Knott: CPTPP has a digital chapter dedicated to facilitate digital trade and to support our financial services sectors. In particular, the UK and the three Latin American countries are measured as being among the most open to digitally enabled services. Modern digital and telecommunications chapters will allow better, tailored business operations and maximize opportunities for digital trade.
Furthermore, CPTPP will provide options to expand our ecosystem of exporters, allowing SMEs and startups to do more business, and these companies tend to be disproportionately impacted by trade barriers. That is because CPTPP’s dedicated SME chapter will enable free access to the information necessary for British and Latin SMEs to take advantage of new trade opportunities.
BNamericas: What about financial services? Does the CPTPP establish incentives? Chile, for example, is looking to build a green hydrogen-exporting industry, an objective that would require billions of dollars in investment. The country will also need multiple gigawatts of new renewables capacity along with significant investment in transmission and distribution to support its 2050 net-zero push.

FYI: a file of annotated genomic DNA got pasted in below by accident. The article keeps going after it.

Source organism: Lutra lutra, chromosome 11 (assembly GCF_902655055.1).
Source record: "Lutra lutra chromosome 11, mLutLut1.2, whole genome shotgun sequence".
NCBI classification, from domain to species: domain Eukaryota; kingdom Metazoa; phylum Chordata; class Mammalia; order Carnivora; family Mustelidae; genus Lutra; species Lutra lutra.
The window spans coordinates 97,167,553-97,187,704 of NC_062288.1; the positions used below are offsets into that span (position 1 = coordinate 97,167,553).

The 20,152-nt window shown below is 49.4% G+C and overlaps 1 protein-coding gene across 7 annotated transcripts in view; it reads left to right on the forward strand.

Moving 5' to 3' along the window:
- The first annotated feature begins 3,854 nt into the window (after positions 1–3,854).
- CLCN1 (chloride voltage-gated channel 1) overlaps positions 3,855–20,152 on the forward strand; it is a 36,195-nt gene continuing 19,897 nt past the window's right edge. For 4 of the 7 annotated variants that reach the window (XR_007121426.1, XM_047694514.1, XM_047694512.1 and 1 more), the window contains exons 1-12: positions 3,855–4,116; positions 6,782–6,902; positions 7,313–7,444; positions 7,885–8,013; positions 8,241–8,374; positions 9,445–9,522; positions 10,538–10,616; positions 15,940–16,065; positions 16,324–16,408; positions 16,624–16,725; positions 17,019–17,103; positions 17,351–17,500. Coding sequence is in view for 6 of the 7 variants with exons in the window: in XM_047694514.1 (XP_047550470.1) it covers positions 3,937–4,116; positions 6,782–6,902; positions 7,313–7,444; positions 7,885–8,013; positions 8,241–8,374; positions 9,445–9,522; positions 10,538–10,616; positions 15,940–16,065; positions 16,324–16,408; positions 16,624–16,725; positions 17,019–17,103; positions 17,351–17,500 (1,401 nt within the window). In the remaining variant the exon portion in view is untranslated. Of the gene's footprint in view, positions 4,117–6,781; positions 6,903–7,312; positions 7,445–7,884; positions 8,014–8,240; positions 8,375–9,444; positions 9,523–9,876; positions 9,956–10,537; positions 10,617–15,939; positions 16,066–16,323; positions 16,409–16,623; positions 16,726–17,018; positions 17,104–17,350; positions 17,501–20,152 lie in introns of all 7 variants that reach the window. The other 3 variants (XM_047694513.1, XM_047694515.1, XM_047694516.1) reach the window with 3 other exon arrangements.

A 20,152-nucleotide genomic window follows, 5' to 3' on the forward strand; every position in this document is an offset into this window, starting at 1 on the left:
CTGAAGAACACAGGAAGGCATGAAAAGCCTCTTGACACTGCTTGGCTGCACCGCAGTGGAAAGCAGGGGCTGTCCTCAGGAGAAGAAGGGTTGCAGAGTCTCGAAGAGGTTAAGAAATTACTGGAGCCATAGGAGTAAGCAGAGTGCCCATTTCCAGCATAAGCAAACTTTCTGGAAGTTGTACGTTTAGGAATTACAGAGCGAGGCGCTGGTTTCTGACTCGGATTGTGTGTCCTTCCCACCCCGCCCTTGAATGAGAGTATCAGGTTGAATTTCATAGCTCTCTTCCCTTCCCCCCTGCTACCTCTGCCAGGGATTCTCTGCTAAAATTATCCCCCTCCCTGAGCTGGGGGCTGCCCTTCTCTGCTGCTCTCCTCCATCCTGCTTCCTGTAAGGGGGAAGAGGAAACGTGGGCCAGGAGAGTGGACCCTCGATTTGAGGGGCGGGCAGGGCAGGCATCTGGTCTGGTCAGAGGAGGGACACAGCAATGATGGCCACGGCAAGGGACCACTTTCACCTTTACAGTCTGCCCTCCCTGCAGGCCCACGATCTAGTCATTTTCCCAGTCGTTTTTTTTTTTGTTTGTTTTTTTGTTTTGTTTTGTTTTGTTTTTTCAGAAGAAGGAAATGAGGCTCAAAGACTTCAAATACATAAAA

Knott: This is a great question. Chile is a market with great potential indeed. I had the chance to visit Magallanes region last year, and got a good overview of that country’s national strategy for green hydrogen. The UK-Chile trade relationship is strong: Chile was the first country with which the UK signed a continuity trade deal, a temporary agreement designed to guarantee the continuation of trade between both countries after the Brexit transition period.
Now our trade links will be substantially upgraded, barriers removed and market access improved, while key areas such as the digital economy, financial services and investment are covered. Chile will receive improved investment liberalization commitments from the UK, which represents a significant improvement in access for Chilean investors to the UK market.
The UK’s accession to CPTPP will also make it easier for Chile to build on the recognition of professional qualifications with the UK through its annex on professional services, and Chilean regulators will work better on their counterparts to open up opportunities for Chilean professionals.
BNamericas: In terms of the trade flow from Latin America to the UK, what areas could generate opportunities for Chile, Peru and Mexico?
Knott: CPTPP will bring additional benefits for Latin American countries beyond those of existing bilateral agreements, including reduced tariffs on agricultural goods, for instance, that will have a positive impact on both Latin American and UK businesses, of all sizes.